21 July 2016
A millennial response to Brexit
Last week at the Alliance headquarters in London, threads an initiative of the Evangelical Alliance, held an event for millennials to discuss the issues around Brexit and what our response should be going forward in this next tumultuous season.
There was a good turnout of people from all walks of life, and after talking and munching on our pizza (yes there was pizza provided because we're good like that), we proceeded to the main event. Director of communications and membership at the Alliance, Chine McDonald, introduced the event and touched upon BB (before Brexit) and AB (after Brexit) and the implications of those events on the landscape of our country. She then introduced our panel of 4 guest speakers who work in different areas of the community and they proceeded to give 5 minute informative talks on their views and ways to move forward.
David Barclay, Faith in Public Life Officer for The Centre for Theology & Community, kicked off by doing a blind straw poll of the way people had voted. He said that he wasn't surprised by the result; the majority of people he knew were shocked at the result the morning after the EU referendum. He felt a sense of alienation and that it appeared that he didn't really know this country. Shortly after the referendum, he explained that he went for dinner with his friends and realised that one of them had voted leave. Even though they differed on their views, they were able to have a frank and honest discussion and that for him it turned out to be a cathartic experience, in which they engaged with the issues at hand with patience and grace. David encouraged us to have those conversations with others- that we can still have relationship across difference. He also talked about the fact that we have to be encouraging and supportive of our institutions and use that to come together.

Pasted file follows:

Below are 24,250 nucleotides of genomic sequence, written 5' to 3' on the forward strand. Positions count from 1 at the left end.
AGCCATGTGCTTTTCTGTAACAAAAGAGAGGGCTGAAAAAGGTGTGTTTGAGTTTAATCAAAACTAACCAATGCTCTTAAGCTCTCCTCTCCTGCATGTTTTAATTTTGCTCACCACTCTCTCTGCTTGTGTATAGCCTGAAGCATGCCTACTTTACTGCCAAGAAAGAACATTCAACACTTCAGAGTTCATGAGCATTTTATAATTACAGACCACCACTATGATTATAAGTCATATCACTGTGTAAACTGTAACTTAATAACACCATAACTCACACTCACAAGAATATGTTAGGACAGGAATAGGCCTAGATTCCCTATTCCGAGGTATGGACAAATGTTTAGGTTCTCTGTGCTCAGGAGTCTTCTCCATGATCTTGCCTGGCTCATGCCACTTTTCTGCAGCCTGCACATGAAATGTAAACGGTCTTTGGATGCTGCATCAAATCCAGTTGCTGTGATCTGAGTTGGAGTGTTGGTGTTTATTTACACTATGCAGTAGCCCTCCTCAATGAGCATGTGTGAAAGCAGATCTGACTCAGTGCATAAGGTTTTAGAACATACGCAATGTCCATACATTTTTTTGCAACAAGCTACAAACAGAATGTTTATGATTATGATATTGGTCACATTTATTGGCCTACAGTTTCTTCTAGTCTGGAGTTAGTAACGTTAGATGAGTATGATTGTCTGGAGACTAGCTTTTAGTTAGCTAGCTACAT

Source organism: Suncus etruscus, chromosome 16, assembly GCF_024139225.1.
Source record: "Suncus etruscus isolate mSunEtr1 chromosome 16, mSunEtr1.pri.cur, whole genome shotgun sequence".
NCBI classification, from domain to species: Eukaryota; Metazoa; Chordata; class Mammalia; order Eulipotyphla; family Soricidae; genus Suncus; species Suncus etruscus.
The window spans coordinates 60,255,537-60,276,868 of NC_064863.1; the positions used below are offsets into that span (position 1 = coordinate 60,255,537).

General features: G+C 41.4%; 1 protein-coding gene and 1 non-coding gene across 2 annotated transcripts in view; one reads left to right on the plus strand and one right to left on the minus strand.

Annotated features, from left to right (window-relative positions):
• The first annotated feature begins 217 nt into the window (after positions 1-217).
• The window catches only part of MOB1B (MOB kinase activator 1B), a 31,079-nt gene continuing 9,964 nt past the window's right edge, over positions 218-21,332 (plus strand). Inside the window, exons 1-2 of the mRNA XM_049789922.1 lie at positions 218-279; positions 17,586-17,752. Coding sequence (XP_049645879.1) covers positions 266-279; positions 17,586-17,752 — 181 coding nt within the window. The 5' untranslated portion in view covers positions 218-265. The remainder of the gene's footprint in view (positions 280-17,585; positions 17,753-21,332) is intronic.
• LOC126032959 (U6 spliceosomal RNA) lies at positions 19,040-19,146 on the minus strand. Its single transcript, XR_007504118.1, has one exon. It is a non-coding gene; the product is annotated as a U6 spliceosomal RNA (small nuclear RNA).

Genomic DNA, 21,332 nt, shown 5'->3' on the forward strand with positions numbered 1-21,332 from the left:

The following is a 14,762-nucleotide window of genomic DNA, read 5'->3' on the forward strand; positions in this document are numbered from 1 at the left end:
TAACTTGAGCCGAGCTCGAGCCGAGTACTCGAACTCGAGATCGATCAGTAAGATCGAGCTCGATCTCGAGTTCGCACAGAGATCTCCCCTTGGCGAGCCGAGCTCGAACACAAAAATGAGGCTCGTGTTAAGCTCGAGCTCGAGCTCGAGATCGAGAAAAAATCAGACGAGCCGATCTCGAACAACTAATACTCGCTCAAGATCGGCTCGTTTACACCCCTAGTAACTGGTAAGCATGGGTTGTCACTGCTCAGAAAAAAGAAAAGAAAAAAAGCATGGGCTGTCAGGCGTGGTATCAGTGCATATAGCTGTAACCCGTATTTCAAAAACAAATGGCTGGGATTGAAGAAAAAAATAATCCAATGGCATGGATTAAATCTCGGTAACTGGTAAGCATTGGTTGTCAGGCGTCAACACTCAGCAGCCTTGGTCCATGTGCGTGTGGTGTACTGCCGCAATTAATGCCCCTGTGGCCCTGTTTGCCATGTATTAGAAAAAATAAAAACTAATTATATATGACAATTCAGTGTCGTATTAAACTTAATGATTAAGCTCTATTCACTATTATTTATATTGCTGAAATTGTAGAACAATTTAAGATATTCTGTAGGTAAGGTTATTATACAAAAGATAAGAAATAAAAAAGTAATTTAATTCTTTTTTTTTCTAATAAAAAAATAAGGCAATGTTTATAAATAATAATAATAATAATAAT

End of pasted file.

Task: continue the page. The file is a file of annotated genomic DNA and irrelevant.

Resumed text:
Our second special guest Kiri Kankhwende, a political journalist and blogger specialising in immigration, was next. She touched on the racism and xenophobia that has apparently manifested since the result, but reminded us at that it has been bubbling away under the surface for a long time. Nigel Farage's 'breaking point' poster did not help and as an immigrant herself, she has felt the pressure the result has brought. However she went on to focus on the attitude that we need to adopt - that we can get the work done and move on from the division this has caused.
Joshua Harris, our third special guest and senior researcher at the Institute for Government spoke about the ever changing times in our government. By the end of that week we had a new PM and a new cabinet. He recognised that the government did zero contingency planning for Brexit and that there is a sense that we are not sure where this is going. He also commented on the fact the focus on Brexit means that we are missing that it's a great time for women in leadership. He talked about the fact that politics as we know it is not going to solve the problem and that community relationship is the thing that will save us. He identified that our hope is placed in something greater than politics and that only way of moving forward is to disagree well. He also spoke passionately on us encouraging our MP's and remembering the rest of the work that they do on delivering public services.
Finally, Katherine Maxwell-Rose, writer, speaker, activist and editor at Tearfund, spoke about the implications of Brexit on our environment. She talked about the Paris Climate Conference in December 2015 where 195 countries united with each other and adopted the first-ever universal, legally binding global climate deal. She discussed the issues surrounding climate change and the impact of Brexit on it. We heard that in the past EU rules have forced us to become kinder to the environment so there is now more pressure on the UK to uphold these rules. Katherine explained that the church needs to speak out in a united justice movement and demonstrate love to our neighbours AND our enemies.
We then went into a time of open discussion and questions where we covered issues such as how we can support those in politics, when and how Article 50 would be implemented, how we can call public figures to be held to account personally and how we can reimagine some our institutions. We talked about how the UK can be defined economically as a nation after Brexit, as well as the dis-unity we are experiencing in terms of Scotland and our national identity.
The event seemed to leave us all coming away a bit more informed on some issues and definitely with a sense of wanting to continue these conversations with our friends, colleagues and church communities. The talks from the panellists and the conversations that came afterwards were filled with hope. Despite differing views, even within the room that night, one thing is clear. The way to move forward is to be in community, to support those public figures making difficult decisions and to disagree well.
You can read some of the blogs posted on the EU referendum on the threads website.